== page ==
Blooms Founder Dies

April 15, 2005 - 12:29

Alan Bloom, founder of the Blooms of Bressingham family nursery in the U.K., has died at age 98 in his home Bressingham Hall.

Creator of the six-acre Dell garden at Bressingham where he pioneered the use of hardy perennials in “island beds” in the mid 1950s, Bloom was also responsible for breeding and introducing a wide range of nearly 200 varieties of perennials. His Dell garden was developed between 1953 and 1962 and eventually contained more than 5,000 species and varieties of perennials from all over the world.

From 1962 on, his energies were put toward a completely different pastime, collecting old steam traction engines and locomotives, which were then being put on the scrap heaps of Britain. With a team of paid and volunteer workers, this was the beginning of what was to become The Bressingham Steam Museum, one of the largest live Steam attractions in Britain. Opening in the early 1960s, the garden and Steam Museum became a unique visitor attraction and, though much enlarged, still runs today. Bloom wrote many books on plants, particularly perennials; steam; an autobiography; and even tried his hand at novels, in all around 30 books.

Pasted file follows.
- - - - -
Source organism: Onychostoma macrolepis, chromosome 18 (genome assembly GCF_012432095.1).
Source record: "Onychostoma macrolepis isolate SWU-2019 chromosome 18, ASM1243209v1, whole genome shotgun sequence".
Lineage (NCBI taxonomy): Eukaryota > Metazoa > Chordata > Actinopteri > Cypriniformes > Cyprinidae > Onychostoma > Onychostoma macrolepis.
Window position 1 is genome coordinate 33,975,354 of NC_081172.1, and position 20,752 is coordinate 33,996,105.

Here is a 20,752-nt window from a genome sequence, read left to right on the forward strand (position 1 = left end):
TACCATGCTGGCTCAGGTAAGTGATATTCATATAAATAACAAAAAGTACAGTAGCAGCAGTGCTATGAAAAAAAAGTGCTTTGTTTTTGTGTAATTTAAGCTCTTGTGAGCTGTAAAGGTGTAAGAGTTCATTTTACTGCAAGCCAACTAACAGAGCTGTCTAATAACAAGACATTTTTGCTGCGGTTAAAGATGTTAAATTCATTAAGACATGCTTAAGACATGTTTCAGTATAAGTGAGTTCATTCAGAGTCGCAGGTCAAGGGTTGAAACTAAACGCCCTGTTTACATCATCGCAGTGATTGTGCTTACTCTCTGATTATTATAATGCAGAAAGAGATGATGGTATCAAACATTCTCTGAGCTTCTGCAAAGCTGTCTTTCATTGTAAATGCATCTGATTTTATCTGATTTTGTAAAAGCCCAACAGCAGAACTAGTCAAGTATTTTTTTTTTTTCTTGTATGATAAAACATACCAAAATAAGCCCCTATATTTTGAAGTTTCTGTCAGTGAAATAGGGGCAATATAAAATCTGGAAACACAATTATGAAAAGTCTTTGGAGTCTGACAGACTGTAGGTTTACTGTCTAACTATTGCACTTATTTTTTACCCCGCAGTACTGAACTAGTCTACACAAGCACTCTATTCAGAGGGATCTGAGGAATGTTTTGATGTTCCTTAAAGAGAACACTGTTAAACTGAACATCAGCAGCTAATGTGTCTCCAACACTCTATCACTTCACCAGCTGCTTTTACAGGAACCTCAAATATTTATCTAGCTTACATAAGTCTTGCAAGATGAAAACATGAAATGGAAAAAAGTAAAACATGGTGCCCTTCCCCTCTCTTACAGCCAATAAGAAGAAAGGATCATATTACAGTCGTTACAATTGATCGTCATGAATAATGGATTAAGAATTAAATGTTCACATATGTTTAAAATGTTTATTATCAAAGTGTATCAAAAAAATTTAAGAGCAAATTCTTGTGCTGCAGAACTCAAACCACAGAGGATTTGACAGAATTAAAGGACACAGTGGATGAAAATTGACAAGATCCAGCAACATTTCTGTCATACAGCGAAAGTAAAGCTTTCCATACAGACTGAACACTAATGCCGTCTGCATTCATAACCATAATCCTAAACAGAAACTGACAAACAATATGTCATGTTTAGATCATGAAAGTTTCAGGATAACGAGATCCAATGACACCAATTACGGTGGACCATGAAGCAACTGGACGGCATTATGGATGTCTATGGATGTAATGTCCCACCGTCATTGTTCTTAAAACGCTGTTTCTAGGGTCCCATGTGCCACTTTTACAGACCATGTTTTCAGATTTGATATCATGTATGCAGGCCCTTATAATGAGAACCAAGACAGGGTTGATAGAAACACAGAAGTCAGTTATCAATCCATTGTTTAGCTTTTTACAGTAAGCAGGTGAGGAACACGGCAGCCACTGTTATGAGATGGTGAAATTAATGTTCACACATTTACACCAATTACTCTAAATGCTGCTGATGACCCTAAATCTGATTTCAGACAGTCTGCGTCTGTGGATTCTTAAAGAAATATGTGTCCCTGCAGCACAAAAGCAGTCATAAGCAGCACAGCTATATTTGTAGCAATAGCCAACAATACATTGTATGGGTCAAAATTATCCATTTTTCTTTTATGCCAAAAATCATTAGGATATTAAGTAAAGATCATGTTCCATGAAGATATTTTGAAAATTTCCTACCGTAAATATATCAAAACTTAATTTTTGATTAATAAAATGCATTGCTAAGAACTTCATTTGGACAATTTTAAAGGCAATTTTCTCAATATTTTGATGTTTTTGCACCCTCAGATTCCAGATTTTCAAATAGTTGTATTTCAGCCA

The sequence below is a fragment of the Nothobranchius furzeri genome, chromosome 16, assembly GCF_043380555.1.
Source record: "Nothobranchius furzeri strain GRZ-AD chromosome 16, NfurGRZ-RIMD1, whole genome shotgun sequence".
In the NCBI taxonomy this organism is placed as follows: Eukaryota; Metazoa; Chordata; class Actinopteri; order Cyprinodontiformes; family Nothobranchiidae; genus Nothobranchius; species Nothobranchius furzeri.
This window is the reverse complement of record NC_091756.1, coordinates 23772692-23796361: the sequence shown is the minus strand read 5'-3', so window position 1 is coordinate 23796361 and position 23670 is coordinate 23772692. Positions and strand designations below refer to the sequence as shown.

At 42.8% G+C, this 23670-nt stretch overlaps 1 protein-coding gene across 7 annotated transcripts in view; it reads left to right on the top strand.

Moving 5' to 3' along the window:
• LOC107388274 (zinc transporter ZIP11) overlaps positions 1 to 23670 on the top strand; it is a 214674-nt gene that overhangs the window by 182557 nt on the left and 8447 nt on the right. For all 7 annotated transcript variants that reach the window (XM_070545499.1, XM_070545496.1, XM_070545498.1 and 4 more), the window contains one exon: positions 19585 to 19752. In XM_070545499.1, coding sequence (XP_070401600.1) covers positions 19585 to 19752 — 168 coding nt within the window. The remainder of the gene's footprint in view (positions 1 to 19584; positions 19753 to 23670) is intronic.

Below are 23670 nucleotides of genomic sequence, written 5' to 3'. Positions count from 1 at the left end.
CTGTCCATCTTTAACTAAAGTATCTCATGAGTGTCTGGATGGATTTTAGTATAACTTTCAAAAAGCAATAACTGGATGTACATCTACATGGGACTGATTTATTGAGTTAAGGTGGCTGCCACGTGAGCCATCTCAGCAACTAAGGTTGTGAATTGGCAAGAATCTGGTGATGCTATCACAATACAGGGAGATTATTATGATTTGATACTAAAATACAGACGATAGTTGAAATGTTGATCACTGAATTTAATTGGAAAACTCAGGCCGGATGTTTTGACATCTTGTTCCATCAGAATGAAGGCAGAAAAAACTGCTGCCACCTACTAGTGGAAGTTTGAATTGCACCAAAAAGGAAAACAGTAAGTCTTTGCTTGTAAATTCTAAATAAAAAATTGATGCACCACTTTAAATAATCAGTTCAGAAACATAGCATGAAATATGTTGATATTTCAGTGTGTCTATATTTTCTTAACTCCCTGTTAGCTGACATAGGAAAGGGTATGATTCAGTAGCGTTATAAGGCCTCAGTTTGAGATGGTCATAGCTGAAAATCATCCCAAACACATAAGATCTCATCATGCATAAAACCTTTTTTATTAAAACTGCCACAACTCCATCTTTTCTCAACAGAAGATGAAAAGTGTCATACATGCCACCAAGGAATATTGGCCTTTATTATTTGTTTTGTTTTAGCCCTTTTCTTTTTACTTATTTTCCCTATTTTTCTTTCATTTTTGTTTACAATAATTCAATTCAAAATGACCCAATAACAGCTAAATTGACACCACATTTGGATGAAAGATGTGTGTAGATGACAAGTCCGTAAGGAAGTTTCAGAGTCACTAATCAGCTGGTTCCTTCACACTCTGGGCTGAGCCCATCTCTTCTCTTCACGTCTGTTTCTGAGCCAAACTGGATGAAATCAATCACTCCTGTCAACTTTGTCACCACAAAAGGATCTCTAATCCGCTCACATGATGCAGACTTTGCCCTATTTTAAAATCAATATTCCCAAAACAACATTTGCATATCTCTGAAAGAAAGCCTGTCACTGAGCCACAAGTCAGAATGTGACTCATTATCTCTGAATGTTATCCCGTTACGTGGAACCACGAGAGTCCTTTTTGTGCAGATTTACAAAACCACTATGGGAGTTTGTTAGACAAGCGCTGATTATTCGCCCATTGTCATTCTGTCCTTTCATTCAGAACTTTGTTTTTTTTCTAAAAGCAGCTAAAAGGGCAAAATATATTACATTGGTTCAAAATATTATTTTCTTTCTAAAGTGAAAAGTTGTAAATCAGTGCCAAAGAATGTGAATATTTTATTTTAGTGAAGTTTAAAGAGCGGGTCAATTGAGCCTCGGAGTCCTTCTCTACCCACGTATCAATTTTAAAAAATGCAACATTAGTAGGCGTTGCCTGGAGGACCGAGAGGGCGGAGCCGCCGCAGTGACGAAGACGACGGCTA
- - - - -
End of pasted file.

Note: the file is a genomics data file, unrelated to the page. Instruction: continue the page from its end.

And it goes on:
When he left school at Cambridge he worked on other nurseries in England before returning to help his father, Charles Bloom, on his nursery in Oakington, Cambridgeshire, before starting his own business in the same village in 1926. The nursery was primarily wholesale, and Blooms Nurseries became one of the largest of its kind in England by the outbreak of World War II in 1939. During this period he put the plant business into mothballs and bought a farm in Burwell adjacent to Wicken Fen. As his contribution to the war effort, Alan cleared the Fen for food crops, his achievement recognized by a visit to the farm from King George VI and Queen Elizabeth.

Returning to his occupation as nurseryman, Alan sold both Burwell and Oakington and moved to Bressingham in Norfolk with his young family in 1946 to establish a nursery in this quiet village. Fulfilling a long-felt desire to be a “pioneer,” he needed little encouragement to move his family to Canada in 1948. Later he was to say it was the biggest mistake in his life. Moves to Vancouver Island and then Ontario were not a success, and he had to return to rescue the failing nursery left behind under the responsibility of a manager. Alan rebuilt the nursery, and by 1955 it became one of the largest perennial nurseries in Europe, during a time when perennials were far less popular than today. He was also joint founder of the Hardy Plant Society and its first chairman.

His sons Adrian and Robert joined Alan in the nursery and farm business in 1962. From 1970 on he took an ever-decreasing role in the business, spending his time with his steam interest and propagating his beloved perennials. Alan was awarded both the Victoria Medal of Honour (V.M.H.) and the Veitch Memorial Medal (V.M.M.) by the Royal Horticultural Society and a M.B.E.

Alan Herbert Vauser Bloom Born was born on November 19, 1906 in Over, Cambridgeshire, England. He died on March 31, 2005 at the age of 98.

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